Victory in Wisconsin Supreme Court Case

We received some good news from the Wisconsin Supreme Court when it decided Sauk County v. S.A.M., a case that Elizabeth Rich argued before the Court on February 28. In a 4-3 decision on June 23, 2022, the Supreme Court reversed the Court of Appeals’ dismissal of S.A.M.’s appeal of his involuntary commitment as moot.

For decades, Wisconsin appellate courts have dismissed most appeals from expired involuntary commitment orders as moot. That means that many people were denied their constitutional and statutory right to appeal orders committing them to government custody and medicating them against their will. The Court now holds that such appeals are not moot because they carry collateral consequences–gun bans and financial liability for the cost of “care”–that persist beyond the expiration of the commitment.

The decision was a great victory on the mootness issue; however, the Court rejected S.A.M.’s argument that his recommitment should be vacated on due process and sufficiency of the evidence grounds.

In Wisconsin, in order to commit a person involuntarily, the County must prove that the person is (i) mentally ill; (ii) treatable; and (iii) dangerous. There are five standards of dangerousness. S.A.M. had argued that due process requires that the County give him notice of which of the five standards of dangerousness it is alleging apply to him. Without that notice, preparation of a defense is very difficult. Defense counsel needs to develop a strategy, select defense witnesses, and cross examine the County’s witnesses, all with the objective of disproving dangerous.

The Court construed this argument to be that S.A.M.’s argument rested solely on another case, Langlade County v. D.J.W. That case was decided after S.A.M.’s hearing, so it did not apply. The silver lining here is that the Court did not foreclose the argument that a person undergoing recommitment has a due process right to notice of the dangerousness standard that the County is proceeding under. We will continue the fight on that issue.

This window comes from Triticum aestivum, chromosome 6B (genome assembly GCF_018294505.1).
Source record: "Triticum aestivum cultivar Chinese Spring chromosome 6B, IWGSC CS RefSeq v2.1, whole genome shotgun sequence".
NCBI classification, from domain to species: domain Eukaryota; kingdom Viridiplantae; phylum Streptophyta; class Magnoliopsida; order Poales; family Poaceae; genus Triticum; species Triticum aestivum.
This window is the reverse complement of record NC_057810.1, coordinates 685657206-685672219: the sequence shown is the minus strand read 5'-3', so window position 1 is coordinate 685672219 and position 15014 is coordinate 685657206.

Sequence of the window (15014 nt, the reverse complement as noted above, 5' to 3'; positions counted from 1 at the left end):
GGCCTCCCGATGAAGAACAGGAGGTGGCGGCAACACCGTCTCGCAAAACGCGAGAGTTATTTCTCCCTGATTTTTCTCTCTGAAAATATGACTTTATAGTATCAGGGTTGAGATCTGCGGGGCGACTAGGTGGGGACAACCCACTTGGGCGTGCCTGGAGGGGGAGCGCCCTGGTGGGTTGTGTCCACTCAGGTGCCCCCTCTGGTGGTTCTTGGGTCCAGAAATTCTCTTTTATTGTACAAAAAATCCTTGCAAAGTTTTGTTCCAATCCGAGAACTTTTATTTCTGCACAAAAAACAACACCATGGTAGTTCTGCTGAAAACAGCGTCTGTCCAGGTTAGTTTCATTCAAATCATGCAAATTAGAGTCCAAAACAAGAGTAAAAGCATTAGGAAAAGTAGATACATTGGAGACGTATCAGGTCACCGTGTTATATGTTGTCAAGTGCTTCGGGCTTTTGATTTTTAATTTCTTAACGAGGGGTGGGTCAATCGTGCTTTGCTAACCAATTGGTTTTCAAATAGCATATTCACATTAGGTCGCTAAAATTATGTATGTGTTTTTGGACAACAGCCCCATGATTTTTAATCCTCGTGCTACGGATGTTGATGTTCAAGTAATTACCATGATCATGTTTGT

The Court also rejected S.A.M.’s challenge to the sufficiency of the evidence. In the past, before his commitment, S.A.M. had threatened self-harm (while drinking to excess) and failed to take his medications. There had been no significant issues during his commitment, but a doctor testified that “past actions are the best indicators of future actions,” and the Court found this good enough. We disagree. We will continue to challenge commitments based on thin evidence such as this.

As we have written previously, Wisconsin commits more people to involuntary commitment and forced drugging per capita than any state in the nation. There are many reasons for this, but the State’s penchant for allowing commitments based on flimsy evidence, as in S.A.M.’s case, is certainly one of them.

Bruce Vielmetti of the Milwaukee Journal Sentinel wrote an excellent article about the case, which you can find here:

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